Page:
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kelbot wrote this really nice post about using an old PDA (remember those?) for many tasks.
It got me thinking. I wrote my bachelor's thesis on an Asus EEE PC. The one with the 9 inch screen, but the Intel Celeron M processor (the Atom processor came with the next model). If I recall correctly it ran at about 900 MHz. It had a 12 GB SSD and 1 GB of RAM. What did I ever use it for?
Watching movies and TV series (downloaded .avi files, back then most movies were around 700 MB I think).
Writing, both LaTeX and OpenOffice.
Playing games. It ran StarCraft through Wine just fine.
I'm not sure OpenOffice (or LibreOffice, which I use these days) would be a good experience on that hardware today. And I'm pretty sure web browsing would be nerve wrecking. Watching movies? Uhm. I doubt it could handle the Netflix or Disney+ websites, and as for pirated content I'm not sure a single movie in bluray quality would fit on the drive alongside a Linux installation. I haven't really pirated anything for more than a decade, but I suspect that finding 2010-quality movie files is hard these days. Which is weird, because we watch a whole lot on tiny screens now but for some reason want everything in HD anyway.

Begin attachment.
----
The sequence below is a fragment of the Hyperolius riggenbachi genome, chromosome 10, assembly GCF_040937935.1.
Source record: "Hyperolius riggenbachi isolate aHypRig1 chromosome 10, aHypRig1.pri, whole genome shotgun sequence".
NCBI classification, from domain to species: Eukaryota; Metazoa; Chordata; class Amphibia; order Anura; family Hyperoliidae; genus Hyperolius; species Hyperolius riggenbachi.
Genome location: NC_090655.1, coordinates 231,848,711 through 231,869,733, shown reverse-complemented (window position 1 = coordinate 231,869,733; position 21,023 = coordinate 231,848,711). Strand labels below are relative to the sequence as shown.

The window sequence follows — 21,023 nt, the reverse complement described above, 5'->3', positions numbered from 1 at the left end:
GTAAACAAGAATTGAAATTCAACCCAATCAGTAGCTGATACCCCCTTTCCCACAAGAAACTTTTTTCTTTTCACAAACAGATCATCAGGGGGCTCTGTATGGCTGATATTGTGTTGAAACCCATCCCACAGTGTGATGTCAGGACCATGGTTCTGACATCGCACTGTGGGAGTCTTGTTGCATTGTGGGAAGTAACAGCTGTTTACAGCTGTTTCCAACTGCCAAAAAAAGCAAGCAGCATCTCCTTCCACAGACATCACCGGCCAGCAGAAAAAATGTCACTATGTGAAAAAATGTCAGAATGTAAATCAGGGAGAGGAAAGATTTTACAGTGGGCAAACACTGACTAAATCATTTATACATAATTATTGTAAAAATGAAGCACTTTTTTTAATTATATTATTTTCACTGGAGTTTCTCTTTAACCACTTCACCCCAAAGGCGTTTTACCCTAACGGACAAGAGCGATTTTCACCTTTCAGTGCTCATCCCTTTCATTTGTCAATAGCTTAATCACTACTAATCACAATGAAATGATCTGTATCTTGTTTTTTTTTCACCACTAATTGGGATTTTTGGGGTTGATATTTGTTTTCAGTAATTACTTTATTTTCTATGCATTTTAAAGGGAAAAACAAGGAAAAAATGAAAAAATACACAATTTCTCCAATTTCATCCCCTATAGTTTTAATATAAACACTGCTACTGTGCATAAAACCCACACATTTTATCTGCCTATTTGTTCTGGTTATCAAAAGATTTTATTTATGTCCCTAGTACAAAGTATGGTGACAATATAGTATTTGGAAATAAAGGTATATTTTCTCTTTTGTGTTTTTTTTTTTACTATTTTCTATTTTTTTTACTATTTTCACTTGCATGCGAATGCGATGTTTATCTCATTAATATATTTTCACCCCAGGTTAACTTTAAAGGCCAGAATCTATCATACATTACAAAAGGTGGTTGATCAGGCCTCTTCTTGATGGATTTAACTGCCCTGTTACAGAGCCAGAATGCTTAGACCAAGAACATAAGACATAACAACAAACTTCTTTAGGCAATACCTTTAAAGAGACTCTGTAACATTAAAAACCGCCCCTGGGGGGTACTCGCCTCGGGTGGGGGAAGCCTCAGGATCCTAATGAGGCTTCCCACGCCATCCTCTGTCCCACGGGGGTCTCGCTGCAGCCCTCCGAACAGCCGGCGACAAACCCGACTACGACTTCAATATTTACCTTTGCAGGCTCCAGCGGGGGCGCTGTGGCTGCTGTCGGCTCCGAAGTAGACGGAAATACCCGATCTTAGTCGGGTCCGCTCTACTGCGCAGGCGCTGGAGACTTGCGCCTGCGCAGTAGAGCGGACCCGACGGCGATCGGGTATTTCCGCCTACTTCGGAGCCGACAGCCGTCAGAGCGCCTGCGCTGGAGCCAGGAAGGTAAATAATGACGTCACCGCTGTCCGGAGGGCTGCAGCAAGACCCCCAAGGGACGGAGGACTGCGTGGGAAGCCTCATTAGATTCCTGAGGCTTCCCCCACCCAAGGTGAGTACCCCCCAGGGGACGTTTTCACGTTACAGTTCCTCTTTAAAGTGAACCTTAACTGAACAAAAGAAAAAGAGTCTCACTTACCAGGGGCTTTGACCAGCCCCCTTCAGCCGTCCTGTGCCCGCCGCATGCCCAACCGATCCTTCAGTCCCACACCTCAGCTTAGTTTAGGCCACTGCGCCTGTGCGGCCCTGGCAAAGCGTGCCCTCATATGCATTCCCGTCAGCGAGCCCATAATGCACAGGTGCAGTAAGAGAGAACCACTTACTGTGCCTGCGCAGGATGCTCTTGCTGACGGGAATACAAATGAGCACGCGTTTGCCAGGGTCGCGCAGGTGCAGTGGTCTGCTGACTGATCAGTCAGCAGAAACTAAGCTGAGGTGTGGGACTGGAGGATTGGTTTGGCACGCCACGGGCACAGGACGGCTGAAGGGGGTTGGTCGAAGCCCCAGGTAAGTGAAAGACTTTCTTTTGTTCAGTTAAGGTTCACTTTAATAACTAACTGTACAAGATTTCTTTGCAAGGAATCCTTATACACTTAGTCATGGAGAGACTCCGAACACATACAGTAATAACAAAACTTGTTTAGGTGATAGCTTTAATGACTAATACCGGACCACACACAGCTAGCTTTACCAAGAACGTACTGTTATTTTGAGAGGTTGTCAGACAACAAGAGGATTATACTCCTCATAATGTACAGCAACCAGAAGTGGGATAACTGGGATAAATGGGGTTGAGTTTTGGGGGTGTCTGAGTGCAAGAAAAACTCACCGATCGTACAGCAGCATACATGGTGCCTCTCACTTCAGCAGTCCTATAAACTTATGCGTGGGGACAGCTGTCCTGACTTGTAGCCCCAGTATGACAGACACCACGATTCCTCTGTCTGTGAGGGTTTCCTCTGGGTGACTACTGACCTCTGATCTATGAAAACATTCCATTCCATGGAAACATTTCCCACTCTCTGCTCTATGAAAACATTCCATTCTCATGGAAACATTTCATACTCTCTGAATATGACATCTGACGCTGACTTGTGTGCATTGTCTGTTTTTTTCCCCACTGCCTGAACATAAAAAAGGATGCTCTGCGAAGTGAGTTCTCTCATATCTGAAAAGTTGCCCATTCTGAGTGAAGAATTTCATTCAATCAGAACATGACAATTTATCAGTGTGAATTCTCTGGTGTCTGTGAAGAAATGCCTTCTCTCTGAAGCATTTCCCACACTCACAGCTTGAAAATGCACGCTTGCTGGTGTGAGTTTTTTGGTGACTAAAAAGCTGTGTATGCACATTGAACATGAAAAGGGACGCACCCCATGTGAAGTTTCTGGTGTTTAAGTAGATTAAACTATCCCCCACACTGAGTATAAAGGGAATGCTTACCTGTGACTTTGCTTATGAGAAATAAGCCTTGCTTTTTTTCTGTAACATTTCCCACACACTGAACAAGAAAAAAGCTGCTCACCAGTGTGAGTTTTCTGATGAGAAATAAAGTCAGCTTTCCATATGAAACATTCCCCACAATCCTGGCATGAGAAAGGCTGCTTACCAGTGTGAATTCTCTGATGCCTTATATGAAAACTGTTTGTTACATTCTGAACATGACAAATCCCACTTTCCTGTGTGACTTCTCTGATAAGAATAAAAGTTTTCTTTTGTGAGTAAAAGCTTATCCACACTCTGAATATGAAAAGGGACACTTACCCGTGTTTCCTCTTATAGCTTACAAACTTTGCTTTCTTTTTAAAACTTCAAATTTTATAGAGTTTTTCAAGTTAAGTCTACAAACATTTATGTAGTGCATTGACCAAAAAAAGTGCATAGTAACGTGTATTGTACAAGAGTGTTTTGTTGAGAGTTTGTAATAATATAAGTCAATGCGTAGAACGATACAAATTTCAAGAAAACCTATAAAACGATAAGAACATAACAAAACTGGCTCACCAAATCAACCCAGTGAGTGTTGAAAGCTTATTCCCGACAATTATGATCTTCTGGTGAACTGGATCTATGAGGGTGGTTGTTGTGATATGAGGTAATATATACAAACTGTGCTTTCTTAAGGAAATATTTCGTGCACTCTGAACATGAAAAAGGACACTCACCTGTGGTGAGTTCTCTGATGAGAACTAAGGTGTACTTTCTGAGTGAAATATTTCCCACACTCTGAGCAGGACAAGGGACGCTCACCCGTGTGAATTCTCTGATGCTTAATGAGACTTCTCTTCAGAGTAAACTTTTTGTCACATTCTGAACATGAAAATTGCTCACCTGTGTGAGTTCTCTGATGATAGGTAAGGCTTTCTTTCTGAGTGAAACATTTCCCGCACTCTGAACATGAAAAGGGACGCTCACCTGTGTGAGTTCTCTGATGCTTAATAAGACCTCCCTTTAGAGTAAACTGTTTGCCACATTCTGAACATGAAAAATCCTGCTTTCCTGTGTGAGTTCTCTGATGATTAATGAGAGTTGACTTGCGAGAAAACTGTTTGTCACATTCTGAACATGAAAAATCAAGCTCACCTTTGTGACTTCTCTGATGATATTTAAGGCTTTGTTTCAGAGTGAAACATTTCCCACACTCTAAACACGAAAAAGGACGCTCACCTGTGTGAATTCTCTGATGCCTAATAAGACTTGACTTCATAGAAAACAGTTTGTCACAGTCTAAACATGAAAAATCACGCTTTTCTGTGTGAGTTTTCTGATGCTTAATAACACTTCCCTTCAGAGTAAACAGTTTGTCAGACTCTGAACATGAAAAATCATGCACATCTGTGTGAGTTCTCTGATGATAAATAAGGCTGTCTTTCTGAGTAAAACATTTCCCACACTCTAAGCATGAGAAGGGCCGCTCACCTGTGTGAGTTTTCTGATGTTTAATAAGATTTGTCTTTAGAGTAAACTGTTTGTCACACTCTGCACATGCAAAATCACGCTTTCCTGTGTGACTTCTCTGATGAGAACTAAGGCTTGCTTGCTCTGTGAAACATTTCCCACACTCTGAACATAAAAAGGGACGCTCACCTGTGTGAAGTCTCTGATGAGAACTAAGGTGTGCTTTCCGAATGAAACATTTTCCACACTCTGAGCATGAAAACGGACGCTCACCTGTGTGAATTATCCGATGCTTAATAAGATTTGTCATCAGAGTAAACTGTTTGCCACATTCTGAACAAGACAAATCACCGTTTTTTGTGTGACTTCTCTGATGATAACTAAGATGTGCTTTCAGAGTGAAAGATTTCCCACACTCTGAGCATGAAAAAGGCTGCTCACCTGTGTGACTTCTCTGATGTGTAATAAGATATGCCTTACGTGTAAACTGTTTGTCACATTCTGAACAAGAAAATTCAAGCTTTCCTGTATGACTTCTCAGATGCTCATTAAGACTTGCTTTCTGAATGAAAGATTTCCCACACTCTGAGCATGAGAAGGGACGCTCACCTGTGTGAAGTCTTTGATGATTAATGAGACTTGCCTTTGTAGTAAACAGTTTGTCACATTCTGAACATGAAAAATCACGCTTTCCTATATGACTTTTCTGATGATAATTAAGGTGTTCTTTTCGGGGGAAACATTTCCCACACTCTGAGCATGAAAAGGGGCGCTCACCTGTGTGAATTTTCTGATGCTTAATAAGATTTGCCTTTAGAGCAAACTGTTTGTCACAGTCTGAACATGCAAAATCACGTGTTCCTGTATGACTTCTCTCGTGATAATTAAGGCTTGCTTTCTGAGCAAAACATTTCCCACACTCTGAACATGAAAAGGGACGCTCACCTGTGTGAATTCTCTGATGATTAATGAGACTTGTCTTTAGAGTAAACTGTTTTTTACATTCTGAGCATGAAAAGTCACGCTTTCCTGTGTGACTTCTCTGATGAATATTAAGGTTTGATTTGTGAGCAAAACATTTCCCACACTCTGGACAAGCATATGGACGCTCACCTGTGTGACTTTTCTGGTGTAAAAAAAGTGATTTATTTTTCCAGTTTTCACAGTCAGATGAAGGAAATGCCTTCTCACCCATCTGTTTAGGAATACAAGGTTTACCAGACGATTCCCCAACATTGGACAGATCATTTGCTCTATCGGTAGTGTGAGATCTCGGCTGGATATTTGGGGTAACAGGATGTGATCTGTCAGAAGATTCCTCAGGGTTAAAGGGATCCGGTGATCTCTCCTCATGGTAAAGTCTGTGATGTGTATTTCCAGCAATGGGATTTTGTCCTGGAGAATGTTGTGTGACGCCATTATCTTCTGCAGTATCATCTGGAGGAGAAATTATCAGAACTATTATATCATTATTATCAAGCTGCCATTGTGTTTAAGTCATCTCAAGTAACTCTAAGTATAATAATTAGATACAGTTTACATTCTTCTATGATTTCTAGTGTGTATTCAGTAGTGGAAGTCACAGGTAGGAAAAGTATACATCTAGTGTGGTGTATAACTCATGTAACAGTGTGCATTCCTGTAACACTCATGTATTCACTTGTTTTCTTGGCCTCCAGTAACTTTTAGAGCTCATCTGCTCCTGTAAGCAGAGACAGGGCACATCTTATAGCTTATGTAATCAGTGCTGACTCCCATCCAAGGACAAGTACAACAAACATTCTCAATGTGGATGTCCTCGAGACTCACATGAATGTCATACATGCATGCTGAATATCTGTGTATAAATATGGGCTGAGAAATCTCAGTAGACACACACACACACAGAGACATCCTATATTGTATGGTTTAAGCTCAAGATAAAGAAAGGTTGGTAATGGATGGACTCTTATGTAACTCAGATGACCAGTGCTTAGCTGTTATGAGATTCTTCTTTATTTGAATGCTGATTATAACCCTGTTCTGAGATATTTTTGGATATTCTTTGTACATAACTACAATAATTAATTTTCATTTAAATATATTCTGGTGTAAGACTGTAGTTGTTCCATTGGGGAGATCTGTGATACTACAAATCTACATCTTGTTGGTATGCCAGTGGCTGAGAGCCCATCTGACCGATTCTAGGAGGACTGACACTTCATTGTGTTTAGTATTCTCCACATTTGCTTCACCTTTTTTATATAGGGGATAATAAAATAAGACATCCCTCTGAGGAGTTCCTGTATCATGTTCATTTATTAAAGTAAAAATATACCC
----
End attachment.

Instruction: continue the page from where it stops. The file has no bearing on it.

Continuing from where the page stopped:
The bullet points above is pretty much exactly what I use a computer for nowadays too, though. I'd add vector drawing and image editing to it, but I did that on my last laptop which had the same amount of RAM and that was only really unpleasant that time when I somehow thought I had to make a 300 dpi image for a book cover...
I guess the point I'm trying to convey is that I do the same things with my computers today that I did one or even two decades ago. The hardware has become monumentally more powerful, but my user experience hasn't really changed a bit. And most of all my level of productivity and enjoyment from my devices stays the same.
That Palm device that kelbot tried has a paltry 33 MHz CPU. Can you even imagine a modern smartphone app trying to get anything done on that? I doubt even Notes on the iPhone would work.
Do we keep making hardware more and more powerful only to be able to continue doing the things we do just fine already? I keep circling back to earlier thoughts on obsolescence and bloat, and I'm genuinely puzzled.
What in God's name are we doing? Why do we keep doing it?
-- CC0 ew0k, 2021-09-25
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